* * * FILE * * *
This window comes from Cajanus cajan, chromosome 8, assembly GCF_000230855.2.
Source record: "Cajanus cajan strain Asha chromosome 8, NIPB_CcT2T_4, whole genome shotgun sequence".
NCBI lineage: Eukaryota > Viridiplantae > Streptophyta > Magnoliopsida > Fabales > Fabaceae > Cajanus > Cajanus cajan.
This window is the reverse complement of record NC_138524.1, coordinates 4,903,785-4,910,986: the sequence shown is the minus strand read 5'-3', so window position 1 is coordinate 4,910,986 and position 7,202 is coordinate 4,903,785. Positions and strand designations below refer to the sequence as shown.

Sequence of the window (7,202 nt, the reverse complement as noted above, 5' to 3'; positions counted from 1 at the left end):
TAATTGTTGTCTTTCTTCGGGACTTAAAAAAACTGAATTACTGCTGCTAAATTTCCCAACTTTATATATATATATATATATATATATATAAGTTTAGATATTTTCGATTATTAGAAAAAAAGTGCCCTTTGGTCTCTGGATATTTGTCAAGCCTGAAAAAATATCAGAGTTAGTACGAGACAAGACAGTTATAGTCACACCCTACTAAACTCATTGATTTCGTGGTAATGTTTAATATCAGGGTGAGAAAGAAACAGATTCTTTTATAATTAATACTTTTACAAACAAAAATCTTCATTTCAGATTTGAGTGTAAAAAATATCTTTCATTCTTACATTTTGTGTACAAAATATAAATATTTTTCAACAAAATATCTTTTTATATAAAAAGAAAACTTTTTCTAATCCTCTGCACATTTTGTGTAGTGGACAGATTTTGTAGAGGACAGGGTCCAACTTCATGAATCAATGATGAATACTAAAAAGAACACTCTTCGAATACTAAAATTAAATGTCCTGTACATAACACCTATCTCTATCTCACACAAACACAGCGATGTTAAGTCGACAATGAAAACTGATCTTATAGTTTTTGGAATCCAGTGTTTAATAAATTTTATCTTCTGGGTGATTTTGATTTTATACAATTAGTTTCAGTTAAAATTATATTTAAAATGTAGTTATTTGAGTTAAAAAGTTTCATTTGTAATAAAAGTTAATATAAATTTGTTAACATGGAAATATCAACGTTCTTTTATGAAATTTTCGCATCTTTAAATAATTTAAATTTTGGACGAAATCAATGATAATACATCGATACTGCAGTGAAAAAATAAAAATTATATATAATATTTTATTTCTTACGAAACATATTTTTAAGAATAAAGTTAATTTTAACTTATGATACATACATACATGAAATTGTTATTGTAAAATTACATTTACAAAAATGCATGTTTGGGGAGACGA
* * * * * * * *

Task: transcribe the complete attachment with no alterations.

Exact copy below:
This window comes from Cajanus cajan, chromosome 8, assembly GCF_000230855.2.
Source record: "Cajanus cajan strain Asha chromosome 8, NIPB_CcT2T_4, whole genome shotgun sequence".
NCBI lineage: Eukaryota > Viridiplantae > Streptophyta > Magnoliopsida > Fabales > Fabaceae > Cajanus > Cajanus cajan.
This window is the reverse complement of record NC_138524.1, coordinates 4,903,785-4,910,986: the sequence shown is the minus strand read 5'-3', so window position 1 is coordinate 4,910,986 and position 7,202 is coordinate 4,903,785. Positions and strand designations below refer to the sequence as shown.

Sequence of the window (7,202 nt, the reverse complement as noted above, 5' to 3'; positions counted from 1 at the left end):
TAATTGTTGTCTTTCTTCGGGACTTAAAAAAACTGAATTACTGCTGCTAAATTTCCCAACTTTATATATATATATATATATATATATATAAGTTTAGATATTTTCGATTATTAGAAAAAAAGTGCCCTTTGGTCTCTGGATATTTGTCAAGCCTGAAAAAATATCAGAGTTAGTACGAGACAAGACAGTTATAGTCACACCCTACTAAACTCATTGATTTCGTGGTAATGTTTAATATCAGGGTGAGAAAGAAACAGATTCTTTTATAATTAATACTTTTACAAACAAAAATCTTCATTTCAGATTTGAGTGTAAAAAATATCTTTCATTCTTACATTTTGTGTACAAAATATAAATATTTTTCAACAAAATATCTTTTTATATAAAAAGAAAACTTTTTCTAATCCTCTGCACATTTTGTGTAGTGGACAGATTTTGTAGAGGACAGGGTCCAACTTCATGAATCAATGATGAATACTAAAAAGAACACTCTTCGAATACTAAAATTAAATGTCCTGTACATAACACCTATCTCTATCTCACACAAACACAGCGATGTTAAGTCGACAATGAAAACTGATCTTATAGTTTTTGGAATCCAGTGTTTAATAAATTTTATCTTCTGGGTGATTTTGATTTTATACAATTAGTTTCAGTTAAAATTATATTTAAAATGTAGTTATTTGAGTTAAAAAGTTTCATTTGTAATAAAAGTTAATATAAATTTGTTAACATGGAAATATCAACGTTCTTTTATGAAATTTTCGCATCTTTAAATAATTTAAATTTTGGACGAAATCAATGATAATACATCGATACTGCAGTGAAAAAATAAAAATTATATATAATATTTTATTTCTTACGAAACATATTTTTAAGAATAAAGTTAATTTTAACTTATGATACATACATACATGAAATTGTTATTGTAAAATTACATTTACAAAAATGCATGTTTGGGGAGACGA